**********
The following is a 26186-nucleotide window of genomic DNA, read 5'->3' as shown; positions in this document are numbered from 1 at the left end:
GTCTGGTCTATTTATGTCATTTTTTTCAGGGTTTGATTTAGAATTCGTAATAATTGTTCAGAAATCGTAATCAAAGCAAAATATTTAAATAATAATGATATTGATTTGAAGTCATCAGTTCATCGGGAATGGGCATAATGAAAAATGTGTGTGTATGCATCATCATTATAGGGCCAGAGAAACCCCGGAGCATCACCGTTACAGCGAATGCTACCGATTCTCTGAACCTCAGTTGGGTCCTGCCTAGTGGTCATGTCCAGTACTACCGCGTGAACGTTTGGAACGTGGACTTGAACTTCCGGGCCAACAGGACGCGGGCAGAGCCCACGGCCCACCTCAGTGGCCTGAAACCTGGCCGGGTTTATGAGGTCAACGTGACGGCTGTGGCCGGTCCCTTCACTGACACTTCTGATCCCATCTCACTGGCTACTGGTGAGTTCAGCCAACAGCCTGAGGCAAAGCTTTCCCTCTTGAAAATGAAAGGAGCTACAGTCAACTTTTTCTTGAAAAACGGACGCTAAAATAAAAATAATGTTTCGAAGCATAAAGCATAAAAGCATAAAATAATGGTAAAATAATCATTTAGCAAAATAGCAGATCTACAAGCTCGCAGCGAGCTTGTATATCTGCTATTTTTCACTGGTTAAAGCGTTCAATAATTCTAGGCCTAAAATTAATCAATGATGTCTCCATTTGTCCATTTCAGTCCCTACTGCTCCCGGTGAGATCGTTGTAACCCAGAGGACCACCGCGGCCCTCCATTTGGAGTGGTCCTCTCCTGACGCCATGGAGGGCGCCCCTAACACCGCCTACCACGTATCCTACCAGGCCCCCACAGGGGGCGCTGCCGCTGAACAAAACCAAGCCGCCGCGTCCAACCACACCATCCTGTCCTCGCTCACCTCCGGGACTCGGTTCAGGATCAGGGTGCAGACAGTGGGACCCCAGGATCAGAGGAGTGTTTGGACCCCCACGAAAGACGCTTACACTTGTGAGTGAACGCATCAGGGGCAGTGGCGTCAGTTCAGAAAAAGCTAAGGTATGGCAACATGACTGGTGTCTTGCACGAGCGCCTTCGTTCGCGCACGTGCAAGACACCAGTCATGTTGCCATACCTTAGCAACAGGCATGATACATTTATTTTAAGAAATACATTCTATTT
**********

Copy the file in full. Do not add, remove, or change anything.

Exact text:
The following is a 26186-nucleotide window of genomic DNA, read 5'->3' as shown; positions in this document are numbered from 1 at the left end:
GTCTGGTCTATTTATGTCATTTTTTTCAGGGTTTGATTTAGAATTCGTAATAATTGTTCAGAAATCGTAATCAAAGCAAAATATTTAAATAATAATGATATTGATTTGAAGTCATCAGTTCATCGGGAATGGGCATAATGAAAAATGTGTGTGTATGCATCATCATTATAGGGCCAGAGAAACCCCGGAGCATCACCGTTACAGCGAATGCTACCGATTCTCTGAACCTCAGTTGGGTCCTGCCTAGTGGTCATGTCCAGTACTACCGCGTGAACGTTTGGAACGTGGACTTGAACTTCCGGGCCAACAGGACGCGGGCAGAGCCCACGGCCCACCTCAGTGGCCTGAAACCTGGCCGGGTTTATGAGGTCAACGTGACGGCTGTGGCCGGTCCCTTCACTGACACTTCTGATCCCATCTCACTGGCTACTGGTGAGTTCAGCCAACAGCCTGAGGCAAAGCTTTCCCTCTTGAAAATGAAAGGAGCTACAGTCAACTTTTTCTTGAAAAACGGACGCTAAAATAAAAATAATGTTTCGAAGCATAAAGCATAAAAGCATAAAATAATGGTAAAATAATCATTTAGCAAAATAGCAGATCTACAAGCTCGCAGCGAGCTTGTATATCTGCTATTTTTCACTGGTTAAAGCGTTCAATAATTCTAGGCCTAAAATTAATCAATGATGTCTCCATTTGTCCATTTCAGTCCCTACTGCTCCCGGTGAGATCGTTGTAACCCAGAGGACCACCGCGGCCCTCCATTTGGAGTGGTCCTCTCCTGACGCCATGGAGGGCGCCCCTAACACCGCCTACCACGTATCCTACCAGGCCCCCACAGGGGGCGCTGCCGCTGAACAAAACCAAGCCGCCGCGTCCAACCACACCATCCTGTCCTCGCTCACCTCCGGGACTCGGTTCAGGATCAGGGTGCAGACAGTGGGACCCCAGGATCAGAGGAGTGTTTGGACCCCCACGAAAGACGCTTACACTTGTGAGTGAACGCATCAGGGGCAGTGGCGTCAGTTCAGAAAAAGCTAAGGTATGGCAACATGACTGGTGTCTTGCACGAGCGCCTTCGTTCGCGCACGTGCAAGACACCAGTCATGTTGCCATACCTTAGCAACAGGCATGATACATTTATTTTAAGAAATACATTCTATTT